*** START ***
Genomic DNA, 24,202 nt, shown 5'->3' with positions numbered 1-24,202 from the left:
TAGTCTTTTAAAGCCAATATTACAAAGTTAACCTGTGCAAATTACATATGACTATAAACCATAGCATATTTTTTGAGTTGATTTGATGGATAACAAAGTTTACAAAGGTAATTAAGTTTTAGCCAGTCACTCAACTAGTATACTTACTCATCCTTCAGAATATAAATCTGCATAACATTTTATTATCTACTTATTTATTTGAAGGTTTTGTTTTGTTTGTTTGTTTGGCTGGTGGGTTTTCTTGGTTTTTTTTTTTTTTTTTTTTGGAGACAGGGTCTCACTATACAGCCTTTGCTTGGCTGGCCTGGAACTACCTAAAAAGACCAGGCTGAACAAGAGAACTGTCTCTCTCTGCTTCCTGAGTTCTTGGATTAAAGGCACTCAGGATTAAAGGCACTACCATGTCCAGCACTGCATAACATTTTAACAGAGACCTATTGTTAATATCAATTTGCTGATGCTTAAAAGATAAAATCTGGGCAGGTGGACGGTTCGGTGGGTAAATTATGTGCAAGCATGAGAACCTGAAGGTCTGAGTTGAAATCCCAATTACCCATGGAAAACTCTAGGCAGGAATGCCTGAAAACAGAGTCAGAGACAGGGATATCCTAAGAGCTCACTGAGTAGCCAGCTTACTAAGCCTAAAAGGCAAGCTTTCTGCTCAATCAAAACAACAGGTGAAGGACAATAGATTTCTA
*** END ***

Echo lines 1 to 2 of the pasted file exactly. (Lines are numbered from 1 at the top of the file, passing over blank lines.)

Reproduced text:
Genomic DNA, 24,202 nt, shown 5'->3' with positions numbered 1-24,202 from the left:
TAGTCTTTTAAAGCCAATATTACAAAGTTAACCTGTGCAAATTACATATGACTATAAACCATAGCATATTTTTTGAGTTGATTTGATGGATAACAAAGTTTACAAAGGTAATTAAGTTTTAGCCAGTCACTCAACTAGTATACTTACTCATCCTTCAGAATATAAATCTGCATAACATTTTATTATCTACTTATTTATTTGAAGGTTTTGTTTTGTTTGTTTGTTTGGCTGGTGGGTTTTCTTGGTTTTTTTTTTTTTTTTTTTTGGAGACAGGGTCTCACTATACAGCCTTTGCTTGGCTGGCCTGGAACTACCTAAAAAGACCAGGCTGAACAAGAGAACTGTCTCTCTCTGCTTCCTGAGTTCTTGGATTAAAGGCACTCAGGATTAAAGGCACTACCATGTCCAGCACTGCATAACATTTTAACAGAGACCTATTGTTAATATCAATTTGCTGATGCTTAAAAGATAAAATCTGGGCAGGTGGACGGTTCGGTGGGTAAATTATGTGCAAGCATGAGAACCTGAAGGTCTGAGTTGAAATCCCAATTACCCATGGAAAACTCTAGGCAGGAATGCCTGAAAACAGAGTCAGAGACAGGGATATCCTAAGAGCTCACTGAGTAGCCAGCTTACTAAGCCTAAAAGGCAAGCTTTCTGCTCAATCAAAACAACAGGTGAAGGACAATAGATTTCTA